College of Business > News & Events > Emergency Room Patients’ Satisfaction Grows When They Are Given Wait Times, DePaul Study Finds
By Jaclyn Lansbery /
May 6, 2021 /
Posted in: Faculty, Research and Centers /
Several years ago, DePaul Assistant Professor Sina Ansari rushed to NorthShore Evanston Hospital’s emergency department after tearing his anterior cruciate ligament (ACL) during a soccer tournament game. At the time Ansari was a doctoral student pursuing a degree in industrial engineering and management sciences at Northwestern University, where he was part of a soccer league with fellow students. Although the waiting room did not seem crowded, Ansari ended up waiting two hours while experiencing pain in his leg. When he asked hospital representatives about the wait time, they told him they didn’t know.
Long wait times are not uncommon in emergency rooms. In 2017, more than 22 million ER visits involved more than an hour of waiting, according to the Centers for Disease Control and Prevention. As part of his doctoral thesis, Ansari partnered with Northwestern Memorial Hospital Emergency Medicine to determine if announcing wait times improved patient satisfaction, even if hospitals are unable to shorten the wait time for ER patients. His multi-year research project is currently under review for publication.
“This excessive wait time is the reason why most patients become dissatisfied or leave the emergency room, which has negative consequences, not only for the patient but also for the hospital,” Ansari says. “So we saw this opportunity to provide some strategies or policies to make patients’ experiences a little bit better.”
Early in his career, Ansari, who graduated with bachelors and master’s degrees in industrial engineering from the Iran University of Science and Technology, has always been fascinated with the temporal aspects of service delivery and the connection between customers and service providers. Few scholars have published research on the topic and typically focus on the monetary outcomes of service design.
But what Ansari did find in the available research is that announcing wait times to customers improves customer satisfaction – regardless of industry. “If you announce the wait times, you can reduce anxiety and therefore improve customer satisfaction and improve the waiting experience,” he says. However, he points out that there is little research on what wait times should be announced and how communicating a long or short delay would impact patient satisfaction.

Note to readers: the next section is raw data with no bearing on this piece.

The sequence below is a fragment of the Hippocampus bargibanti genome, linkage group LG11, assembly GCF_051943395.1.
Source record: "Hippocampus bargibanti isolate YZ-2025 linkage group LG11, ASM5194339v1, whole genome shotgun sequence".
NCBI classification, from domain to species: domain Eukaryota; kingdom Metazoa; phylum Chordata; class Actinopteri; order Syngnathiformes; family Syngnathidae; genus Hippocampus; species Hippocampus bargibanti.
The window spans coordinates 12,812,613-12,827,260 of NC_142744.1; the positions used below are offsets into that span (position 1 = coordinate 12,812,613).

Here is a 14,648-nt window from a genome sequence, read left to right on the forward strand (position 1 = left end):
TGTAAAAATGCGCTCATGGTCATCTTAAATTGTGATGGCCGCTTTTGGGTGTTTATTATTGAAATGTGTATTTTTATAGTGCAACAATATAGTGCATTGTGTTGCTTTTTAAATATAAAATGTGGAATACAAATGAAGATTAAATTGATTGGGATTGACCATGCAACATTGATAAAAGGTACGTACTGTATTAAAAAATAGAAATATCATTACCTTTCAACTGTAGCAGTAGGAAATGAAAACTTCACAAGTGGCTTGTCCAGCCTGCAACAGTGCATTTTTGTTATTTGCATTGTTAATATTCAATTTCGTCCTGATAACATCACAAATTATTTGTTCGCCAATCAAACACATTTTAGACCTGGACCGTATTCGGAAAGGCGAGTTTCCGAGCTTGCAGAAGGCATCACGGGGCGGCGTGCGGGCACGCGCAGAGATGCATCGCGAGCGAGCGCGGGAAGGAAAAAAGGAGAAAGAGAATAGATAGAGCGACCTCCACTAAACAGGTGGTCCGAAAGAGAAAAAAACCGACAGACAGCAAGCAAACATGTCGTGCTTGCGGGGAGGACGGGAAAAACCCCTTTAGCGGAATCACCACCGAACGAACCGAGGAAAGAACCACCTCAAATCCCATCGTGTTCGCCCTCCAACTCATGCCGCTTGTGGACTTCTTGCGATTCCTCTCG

To determine the best delay-announcement strategy, Ansari and his co-researchers ran an experiment in the Northwestern Memorial Hospital in downtown Chicago. They found that even announcing a delay improved patients’ self-reported satisfaction by 18 percent. They also found that patients are loss averse: patients who wait longer than announced are more dissatisfied than patients waiting the same amount of time but are given overestimates.
“That kind of tells us in order to maximize the waiting experience we have to overestimate,” Ansari says. “Forecasting models are not as accurate as we wish, but with a little bit of a buffer, we can make sure we are at least within the range where we can satisfy the patients the most.”
Research also has shown that patient satisfaction relates directly to businesses’ bottom lines, particularly for hospitals. Since 2012, patient scores have played a pivotal part in hospital Medicare reimbursements through the Hospital Value-Based Purchasing Program. According to the program, the higher a hospital’s patient satisfaction scores, the higher their reimbursements will be, and vice versa. Patient satisfaction can also have an overall impact on health outcomes as well, Ansari says.
“Satisfaction matters, especially in the emergency department, because patients matter,” he says. “There are some studies that show that improving patient satisfaction is correlated with improving health outcomes, like lowering mortality rates, because if you improve patient satisfaction, it will end up changing some guidelines and policies and, at the end of the day, will improve the health satisfaction.”
Ansari’s findings led him to create a statistical learning model that allowed the Northwestern Memorial Hospital Emergency Medicine department to accurately announce wait times for patients. The model incorporates a variety of factors, some of which include the time of day, day of the week and the volume of people in the room. All of the information is collected in real time, allowing ER managers to announce wait times.
Ansari believes the model can be applied to other hospitals and service industries, but says more research needs to be done in order to ensure that is the case.
Throughout the project, Ansari and his team of researchers and volunteers spent several hours in the Northwestern Memorial Hospital Emergency Medicine department, conducting experiments and observing the hospital’s ER operations. During one of his pilot studies, Ansari recalls patients approaching him to thank for him for his efforts and helping to communicate delay times.
“There were people who were not happy with the fact that they had to wait for four hours,” he says. “But they were at least happy that someone told them that this is the amount of time they have to wait to see the doctor.”
The delay-announcement strategy may not work for every situation but organizations will benefit if they’re willing to communicate with their customers, he says.
“The least we can do is provide some sort of transparency on what is going to happen, provide some estimation and that would hopefully give a better understanding for the customer and hopefully effect their satisfaction .”
This study was done in collaboration with: